September 29, 2005 With eyes as large as Frisbees and a tangled mess of sucker pad-lined tentacles, the long-mysterious giant squid has finally been observed and photographed in the wild. A specimen about 26 feet long was observed by a Japanese team of scientists at a depth of 2,953 feet (900 meters) in the North Pacific ocean, 620 miles south of Japan.
Scientists have been trying to spy on the giant squid, or Architeuthis, for years, but zoologist Tsunemi Kubodera of the National Science Museum and Kyoichi Mori of the Ogasawara Whale Watching Association, both based in Tokyo, finally succeeded last year on September 30 at 9:15 a.m. in the Ogasawara Islands. Their findings were reported yesterday in Proceedings of the Royal Society B (B standing for biological sciences), the world's oldest scientific organization, based in London.
"This gives us a much better handle on where these animals occur, the depths where they live, how they move and attack something," said Dr. Eric Hochberg, curator and head of the invertebrate zoology department at the Museum of Natural History in Santa Barbara, California. "Their observations help us flesh this animal out."
According to the scientists' report, "First-ever observations of a live giant squid in the wild," the Architeuthis appears to be a much more active predator than previously suspected, using its elongate feeding tentacles to strike and tangle prey."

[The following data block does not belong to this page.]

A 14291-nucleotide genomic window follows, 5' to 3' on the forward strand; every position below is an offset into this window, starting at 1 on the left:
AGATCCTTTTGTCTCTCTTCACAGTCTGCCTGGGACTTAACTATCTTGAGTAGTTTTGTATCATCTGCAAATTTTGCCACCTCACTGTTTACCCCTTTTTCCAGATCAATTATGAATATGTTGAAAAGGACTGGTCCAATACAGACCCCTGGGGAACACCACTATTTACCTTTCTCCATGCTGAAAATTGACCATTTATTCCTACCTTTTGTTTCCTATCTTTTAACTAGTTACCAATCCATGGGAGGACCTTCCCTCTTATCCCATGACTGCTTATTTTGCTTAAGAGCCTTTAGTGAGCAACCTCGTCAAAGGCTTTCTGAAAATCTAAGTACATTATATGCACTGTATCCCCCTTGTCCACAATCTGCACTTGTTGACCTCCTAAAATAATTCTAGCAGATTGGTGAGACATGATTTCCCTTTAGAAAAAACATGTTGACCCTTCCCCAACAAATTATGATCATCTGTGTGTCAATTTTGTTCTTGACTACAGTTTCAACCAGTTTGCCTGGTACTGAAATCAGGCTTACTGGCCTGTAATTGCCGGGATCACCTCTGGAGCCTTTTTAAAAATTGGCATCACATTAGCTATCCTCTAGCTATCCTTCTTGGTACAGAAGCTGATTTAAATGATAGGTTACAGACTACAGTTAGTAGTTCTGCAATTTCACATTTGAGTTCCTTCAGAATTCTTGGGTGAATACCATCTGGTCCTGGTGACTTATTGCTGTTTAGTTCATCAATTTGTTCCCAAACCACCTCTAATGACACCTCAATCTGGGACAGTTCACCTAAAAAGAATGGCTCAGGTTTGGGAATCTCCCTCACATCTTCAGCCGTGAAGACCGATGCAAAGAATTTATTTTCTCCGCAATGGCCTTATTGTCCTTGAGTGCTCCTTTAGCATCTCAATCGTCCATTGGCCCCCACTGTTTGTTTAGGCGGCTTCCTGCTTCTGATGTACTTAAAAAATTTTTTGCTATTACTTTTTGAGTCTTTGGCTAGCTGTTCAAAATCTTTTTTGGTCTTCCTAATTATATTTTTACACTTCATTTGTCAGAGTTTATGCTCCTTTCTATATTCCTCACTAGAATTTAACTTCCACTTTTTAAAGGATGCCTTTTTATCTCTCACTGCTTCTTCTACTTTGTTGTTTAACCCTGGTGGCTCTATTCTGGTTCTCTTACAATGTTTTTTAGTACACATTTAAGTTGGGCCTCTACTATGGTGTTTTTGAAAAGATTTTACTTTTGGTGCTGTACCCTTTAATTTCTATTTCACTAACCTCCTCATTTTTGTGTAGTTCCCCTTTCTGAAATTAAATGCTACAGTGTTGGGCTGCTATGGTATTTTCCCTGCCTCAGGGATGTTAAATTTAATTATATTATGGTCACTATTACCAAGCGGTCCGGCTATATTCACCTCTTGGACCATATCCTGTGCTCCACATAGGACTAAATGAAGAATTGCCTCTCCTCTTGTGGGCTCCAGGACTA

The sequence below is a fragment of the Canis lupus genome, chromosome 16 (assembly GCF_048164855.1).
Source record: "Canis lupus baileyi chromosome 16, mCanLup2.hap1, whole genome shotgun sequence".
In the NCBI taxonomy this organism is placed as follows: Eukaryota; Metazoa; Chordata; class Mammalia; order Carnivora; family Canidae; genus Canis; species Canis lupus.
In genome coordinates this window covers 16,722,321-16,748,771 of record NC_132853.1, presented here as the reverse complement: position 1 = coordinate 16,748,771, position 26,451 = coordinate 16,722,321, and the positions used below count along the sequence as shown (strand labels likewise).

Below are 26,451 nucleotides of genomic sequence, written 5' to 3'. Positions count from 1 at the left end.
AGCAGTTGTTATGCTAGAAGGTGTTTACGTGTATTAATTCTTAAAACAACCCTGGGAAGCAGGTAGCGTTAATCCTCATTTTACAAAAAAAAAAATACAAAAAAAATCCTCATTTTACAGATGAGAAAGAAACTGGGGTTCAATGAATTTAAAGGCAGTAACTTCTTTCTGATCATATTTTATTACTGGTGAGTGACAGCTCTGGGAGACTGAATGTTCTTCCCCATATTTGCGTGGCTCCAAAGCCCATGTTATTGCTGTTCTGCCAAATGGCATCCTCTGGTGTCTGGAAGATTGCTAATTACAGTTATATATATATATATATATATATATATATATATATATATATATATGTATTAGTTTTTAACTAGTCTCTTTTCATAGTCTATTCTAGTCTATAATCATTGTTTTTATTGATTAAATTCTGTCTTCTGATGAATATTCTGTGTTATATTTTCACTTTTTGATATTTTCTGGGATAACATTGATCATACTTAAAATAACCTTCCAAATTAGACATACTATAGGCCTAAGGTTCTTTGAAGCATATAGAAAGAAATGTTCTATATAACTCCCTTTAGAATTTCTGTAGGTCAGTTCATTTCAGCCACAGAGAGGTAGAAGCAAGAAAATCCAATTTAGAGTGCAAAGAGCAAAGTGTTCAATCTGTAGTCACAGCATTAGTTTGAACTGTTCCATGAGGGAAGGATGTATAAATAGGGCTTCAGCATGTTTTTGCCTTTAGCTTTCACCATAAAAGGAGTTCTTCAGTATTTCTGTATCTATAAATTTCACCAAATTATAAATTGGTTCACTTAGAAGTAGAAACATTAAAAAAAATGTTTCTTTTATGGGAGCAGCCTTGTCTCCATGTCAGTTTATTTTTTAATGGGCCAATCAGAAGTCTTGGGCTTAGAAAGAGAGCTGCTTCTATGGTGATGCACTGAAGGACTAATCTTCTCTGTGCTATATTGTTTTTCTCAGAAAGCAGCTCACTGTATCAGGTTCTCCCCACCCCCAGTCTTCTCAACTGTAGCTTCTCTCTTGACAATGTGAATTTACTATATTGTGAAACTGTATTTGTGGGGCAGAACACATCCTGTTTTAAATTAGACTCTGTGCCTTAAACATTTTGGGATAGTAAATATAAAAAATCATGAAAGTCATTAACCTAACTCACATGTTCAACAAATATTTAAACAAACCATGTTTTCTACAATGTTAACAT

The report further states that the animal's tentacles can apparently coil into an irregular ball in a manner similar to a python enveloping its prey within coils of its body just after striking.
The squid went after the bait the scientists had attached on the end of a camera and got stuck, leaving behind a six-foot-long tentacle, after a struggle of more than four hours, Dr. Mori told the Associated Press (AP). The tentacle will not grow back, but the squid's life is not in danger.
Giant squid have eight short arms and two long tentacles, and can grow as long as 60 feet. Although only an estimated 26 feet long, researchers confirmed it was a giant squid after comparing its DNA with squid previously washed ashore.
"Our images suggest that giant squids are much more active predators than previously suggested," the researchers wrote. "The long tentacles are clearly not weak fishing lines dangled below the body."
Reports in recent years indicated that giant squid are present in the Ogasawara Islands' deep water in the North Pacific, and that between September and December sperm whales gather to feed, often targeting the giant squid as one of their species du jour. The researchers used this knowledge to decide where to bait and watch for action.
The giant squid has long been enveloped in mystery, partially thanks to maritime legends and Jules Verne's classic novel, 20,000 Leagues Under the Sea. As more squid have been caught in fishing nets or found washed upon shores in the high latitudes of Canadian and Japanese waters, as well as off Australia's Tasmanian coast, scientific interest has swelled.
"There are still lots of intriguing questions to answer, but it's fascinating now that we can see this animal moving underwater," Dr. Hochberg said.
To see more on the giant squid, read "All Legs On Deck", from the April 2003 issue of Outside, about a crew of French sailors' encounter with a giant squid.